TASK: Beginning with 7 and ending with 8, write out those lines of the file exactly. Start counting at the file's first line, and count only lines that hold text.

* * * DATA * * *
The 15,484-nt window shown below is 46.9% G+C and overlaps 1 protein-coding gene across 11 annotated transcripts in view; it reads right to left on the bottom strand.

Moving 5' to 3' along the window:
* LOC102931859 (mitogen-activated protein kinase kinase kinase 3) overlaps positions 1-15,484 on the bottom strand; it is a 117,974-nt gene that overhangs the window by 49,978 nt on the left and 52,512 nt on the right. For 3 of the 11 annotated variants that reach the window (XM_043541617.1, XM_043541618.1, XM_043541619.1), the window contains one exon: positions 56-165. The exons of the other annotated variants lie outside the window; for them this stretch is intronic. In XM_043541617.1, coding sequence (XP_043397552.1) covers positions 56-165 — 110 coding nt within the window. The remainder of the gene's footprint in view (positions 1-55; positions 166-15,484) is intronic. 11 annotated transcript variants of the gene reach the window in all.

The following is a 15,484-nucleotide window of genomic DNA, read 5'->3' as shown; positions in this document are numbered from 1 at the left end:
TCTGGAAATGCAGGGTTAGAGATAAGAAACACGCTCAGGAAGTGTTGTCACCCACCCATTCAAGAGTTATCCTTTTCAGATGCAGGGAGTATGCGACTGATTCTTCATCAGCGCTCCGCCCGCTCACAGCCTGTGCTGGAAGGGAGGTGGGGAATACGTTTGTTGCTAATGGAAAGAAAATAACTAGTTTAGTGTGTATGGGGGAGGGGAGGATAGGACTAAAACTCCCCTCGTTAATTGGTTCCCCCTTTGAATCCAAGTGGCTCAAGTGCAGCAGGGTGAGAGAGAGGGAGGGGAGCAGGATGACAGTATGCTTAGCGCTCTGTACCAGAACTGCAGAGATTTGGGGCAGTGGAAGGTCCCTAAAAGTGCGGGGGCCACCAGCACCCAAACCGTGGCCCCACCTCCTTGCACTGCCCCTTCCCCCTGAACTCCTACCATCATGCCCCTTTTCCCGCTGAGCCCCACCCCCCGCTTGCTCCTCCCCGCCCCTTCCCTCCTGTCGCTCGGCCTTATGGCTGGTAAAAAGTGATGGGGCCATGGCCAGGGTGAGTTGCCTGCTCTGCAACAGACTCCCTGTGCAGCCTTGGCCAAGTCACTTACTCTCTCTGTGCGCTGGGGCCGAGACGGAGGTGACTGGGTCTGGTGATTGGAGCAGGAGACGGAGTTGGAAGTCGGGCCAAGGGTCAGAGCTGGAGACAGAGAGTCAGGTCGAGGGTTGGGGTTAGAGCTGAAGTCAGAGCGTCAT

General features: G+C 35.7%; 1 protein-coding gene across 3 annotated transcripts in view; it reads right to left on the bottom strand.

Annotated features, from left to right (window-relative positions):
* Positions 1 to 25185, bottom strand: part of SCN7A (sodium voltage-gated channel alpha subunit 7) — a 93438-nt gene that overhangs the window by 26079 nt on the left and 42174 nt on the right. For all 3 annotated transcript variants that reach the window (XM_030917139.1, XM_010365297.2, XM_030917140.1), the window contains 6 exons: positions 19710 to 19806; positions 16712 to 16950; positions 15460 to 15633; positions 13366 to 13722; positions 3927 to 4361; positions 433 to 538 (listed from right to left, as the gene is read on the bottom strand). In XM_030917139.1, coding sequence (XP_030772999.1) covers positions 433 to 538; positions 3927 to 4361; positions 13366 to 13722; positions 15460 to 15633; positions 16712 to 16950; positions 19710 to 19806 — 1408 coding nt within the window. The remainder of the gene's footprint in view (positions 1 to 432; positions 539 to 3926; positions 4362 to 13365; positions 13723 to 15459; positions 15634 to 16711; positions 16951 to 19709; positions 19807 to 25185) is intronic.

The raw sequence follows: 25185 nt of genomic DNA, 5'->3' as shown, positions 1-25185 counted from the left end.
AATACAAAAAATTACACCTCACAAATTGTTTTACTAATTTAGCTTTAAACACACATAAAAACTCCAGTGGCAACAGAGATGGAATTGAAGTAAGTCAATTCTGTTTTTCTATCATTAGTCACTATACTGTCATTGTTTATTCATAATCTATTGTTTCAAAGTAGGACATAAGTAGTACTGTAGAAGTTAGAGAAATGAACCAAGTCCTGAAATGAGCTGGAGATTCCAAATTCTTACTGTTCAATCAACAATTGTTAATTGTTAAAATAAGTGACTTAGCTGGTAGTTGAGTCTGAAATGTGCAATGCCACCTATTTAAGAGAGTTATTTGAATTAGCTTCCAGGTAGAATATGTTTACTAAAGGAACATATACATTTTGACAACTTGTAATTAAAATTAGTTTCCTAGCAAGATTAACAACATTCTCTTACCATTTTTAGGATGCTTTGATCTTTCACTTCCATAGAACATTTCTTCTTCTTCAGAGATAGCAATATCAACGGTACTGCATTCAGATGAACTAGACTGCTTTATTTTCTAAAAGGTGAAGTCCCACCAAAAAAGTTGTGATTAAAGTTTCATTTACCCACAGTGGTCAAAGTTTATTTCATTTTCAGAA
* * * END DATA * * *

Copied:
Annotated features, from left to right (window-relative positions):
* Positions 1 to 25185, bottom strand: part of SCN7A (sodium voltage-gated channel alpha subunit 7) — a 93438-nt gene that overhangs the window by 26079 nt on the left and 42174 nt on the right. For all 3 annotated transcript variants that reach the window (XM_030917139.1, XM_010365297.2, XM_030917140.1), the window contains 6 exons: positions 19710 to 19806; positions 16712 to 16950; positions 15460 to 15633; positions 13366 to 13722; positions 3927 to 4361; positions 433 to 538 (listed from right to left, as the gene is read on the bottom strand). In XM_030917139.1, coding sequence (XP_030772999.1) covers positions 433 to 538; positions 3927 to 4361; positions 13366 to 13722; positions 15460 to 15633; positions 16712 to 16950; positions 19710 to 19806 — 1408 coding nt within the window. The remainder of the gene's footprint in view (positions 1 to 432; positions 539 to 3926; positions 4362 to 13365; positions 13723 to 15459; positions 15634 to 16711; positions 16951 to 19709; positions 19807 to 25185) is intronic.